from Arafat. Gaddafi. Gorbachev and the Queen. Where else would you get all these clments in the same movie? Strathclyde: UCI Clydebank.

I The Never Ending Story (PG) (Wolfgang Petersen. US/W. Germany. 1985) Barret Oliver, Gerald McRaney. Drum Garret. 94 mins. Lonely young boy Bastian starts to read a mysterious book. and is miraculously drawn into the pages to undergo an exciting and dangerous adventure in a land of fantasy. Passable adaptation of the Michael Ende bestseller. with plenty ofcute furry folk to engagethe kiddies. Strathclyde: Odeon Ayr.

I Mystic Pizza (15) (Daniel Petri. US. 1988) Annabeth Gish. Julia Roberts. Vincent Philiop D'Onosrio. 104 mins. See review. Glasgow: Cannon The Forge. Cannon Sauchiehall Street. Edinburgh: Cannon.

I A Nightmare on Elm Street 4: The Dream Master(18) (Renny Harlin. US. 1989) Robert Englund. Rodney Eastman. Danny Hassel. 93 mins. The bastard son of a thousand maniacs returns. as Freddy Krueger. the child murderer with a severe manicure problem. continues to slash his way through the dreams ofyet another disposable cast of teenage actors. Strathclyde: UCl Clydebank. UCl East Kilbride.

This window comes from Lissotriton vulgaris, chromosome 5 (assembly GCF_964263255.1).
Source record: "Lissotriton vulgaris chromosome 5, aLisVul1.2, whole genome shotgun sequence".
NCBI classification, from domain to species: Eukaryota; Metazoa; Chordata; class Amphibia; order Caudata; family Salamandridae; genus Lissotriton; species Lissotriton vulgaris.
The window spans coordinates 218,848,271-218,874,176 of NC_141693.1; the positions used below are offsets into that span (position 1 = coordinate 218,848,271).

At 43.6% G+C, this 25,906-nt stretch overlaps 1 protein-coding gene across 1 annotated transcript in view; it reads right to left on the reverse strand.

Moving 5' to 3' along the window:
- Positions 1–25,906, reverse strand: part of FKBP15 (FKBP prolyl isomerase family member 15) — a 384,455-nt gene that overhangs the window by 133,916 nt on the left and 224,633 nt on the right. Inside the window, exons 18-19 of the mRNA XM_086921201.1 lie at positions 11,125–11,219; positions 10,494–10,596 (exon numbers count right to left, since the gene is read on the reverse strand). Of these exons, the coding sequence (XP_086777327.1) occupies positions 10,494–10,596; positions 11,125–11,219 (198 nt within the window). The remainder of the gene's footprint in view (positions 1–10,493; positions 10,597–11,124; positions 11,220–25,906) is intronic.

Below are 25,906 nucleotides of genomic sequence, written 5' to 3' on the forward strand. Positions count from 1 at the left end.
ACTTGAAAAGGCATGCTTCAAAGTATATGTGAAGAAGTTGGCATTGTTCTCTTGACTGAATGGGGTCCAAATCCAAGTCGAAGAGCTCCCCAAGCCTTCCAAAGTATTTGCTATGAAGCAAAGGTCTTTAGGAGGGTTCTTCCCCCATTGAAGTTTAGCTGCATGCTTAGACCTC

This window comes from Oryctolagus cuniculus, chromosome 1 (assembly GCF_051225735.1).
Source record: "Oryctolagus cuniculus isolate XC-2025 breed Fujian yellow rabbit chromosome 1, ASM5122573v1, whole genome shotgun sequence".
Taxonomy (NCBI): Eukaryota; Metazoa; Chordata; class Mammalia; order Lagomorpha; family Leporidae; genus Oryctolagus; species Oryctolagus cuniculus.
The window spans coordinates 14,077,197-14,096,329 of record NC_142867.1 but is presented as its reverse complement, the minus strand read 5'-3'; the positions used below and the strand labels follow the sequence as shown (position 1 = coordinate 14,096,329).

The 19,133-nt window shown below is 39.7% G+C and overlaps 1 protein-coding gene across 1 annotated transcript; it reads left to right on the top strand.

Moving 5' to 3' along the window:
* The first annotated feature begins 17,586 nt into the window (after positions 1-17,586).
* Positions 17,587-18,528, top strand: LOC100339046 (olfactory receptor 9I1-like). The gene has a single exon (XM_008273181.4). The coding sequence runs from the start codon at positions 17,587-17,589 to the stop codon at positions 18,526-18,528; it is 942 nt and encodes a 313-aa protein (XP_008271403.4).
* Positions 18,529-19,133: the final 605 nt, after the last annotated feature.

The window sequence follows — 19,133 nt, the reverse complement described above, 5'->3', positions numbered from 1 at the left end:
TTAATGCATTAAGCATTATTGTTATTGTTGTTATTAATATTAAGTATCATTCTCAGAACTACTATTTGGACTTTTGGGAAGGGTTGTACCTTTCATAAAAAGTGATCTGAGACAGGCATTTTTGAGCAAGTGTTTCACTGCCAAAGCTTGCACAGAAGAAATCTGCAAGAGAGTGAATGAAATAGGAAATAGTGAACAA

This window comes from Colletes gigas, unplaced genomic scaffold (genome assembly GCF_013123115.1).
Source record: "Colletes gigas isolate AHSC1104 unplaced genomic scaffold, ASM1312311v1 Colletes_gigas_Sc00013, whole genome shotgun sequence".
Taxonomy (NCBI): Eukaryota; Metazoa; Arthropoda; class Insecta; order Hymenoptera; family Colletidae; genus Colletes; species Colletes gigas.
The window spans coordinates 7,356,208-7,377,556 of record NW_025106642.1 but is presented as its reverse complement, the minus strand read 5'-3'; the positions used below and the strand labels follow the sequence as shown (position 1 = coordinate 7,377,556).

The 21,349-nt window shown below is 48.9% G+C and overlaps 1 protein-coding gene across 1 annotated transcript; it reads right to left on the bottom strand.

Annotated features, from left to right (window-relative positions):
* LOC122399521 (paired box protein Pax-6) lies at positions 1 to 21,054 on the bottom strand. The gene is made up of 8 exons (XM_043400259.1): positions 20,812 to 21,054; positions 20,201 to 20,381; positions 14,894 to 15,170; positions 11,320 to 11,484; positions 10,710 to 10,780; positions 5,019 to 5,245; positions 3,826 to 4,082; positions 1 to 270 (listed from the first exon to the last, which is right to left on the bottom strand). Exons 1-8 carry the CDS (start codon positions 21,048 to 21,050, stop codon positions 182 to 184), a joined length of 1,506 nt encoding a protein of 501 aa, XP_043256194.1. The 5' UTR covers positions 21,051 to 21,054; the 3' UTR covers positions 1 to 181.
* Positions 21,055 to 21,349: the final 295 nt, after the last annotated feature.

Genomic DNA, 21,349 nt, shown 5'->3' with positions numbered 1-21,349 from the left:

I DIiverAnd Company (U) (George Scribner. US. 1989) With the voices of Joey Lawrence. Billy Joel. Dom DeLuise. Bette Midler. 74 mins. Disney studios‘ free adaptation of Dickens‘ Oliver Twistis set in modern New York. with Oliver asa cute kitten hanging out with a bunch of streetwise dogs. The Artful Dodger is played by pop-singer Joel. while La Midler turns in a pampered poodle. The usual Disney charm prevails. though Dickens‘ cutting edge is blunted somewhat. Glasgow: Cannon Clarkston Road. Cannon The Forge. Odeon. Salon. Edinburgh: Odeon. Central: Allanpark. Caledonian. Cannon. Strathclyde: Odeon Ayr. Odeon Hamilton. UCl Clydebank. UCI East Kilbride. WMR Film Centre. I Pet Sematary ( 18) (Mary Lambert. US. 1989) Dale Midkiff. Denise Crosby. Fred Gwynne. 102 mins. In a dark old house in Maine near an old Indian burial ground. strange things can happen. Handy really. for young Louis Creed (Midkiff) . who. shattered by the death of his two year-old son, tries to bring him back to life by meddling in the old Indian plot. Strange to relate. the child comes back slightly changed and soon anyone in reach ofthe cutlery is at the sharp end ofthe youngster‘s tantrums. Despite its clumsy structure. it is at least well acted and occasionally scary. However. like most Stephen King books. this could make a great movie. though. like most Stephen King films. this is not it. Strathclyde: UCl Clydebank.UC1 East Kilbride.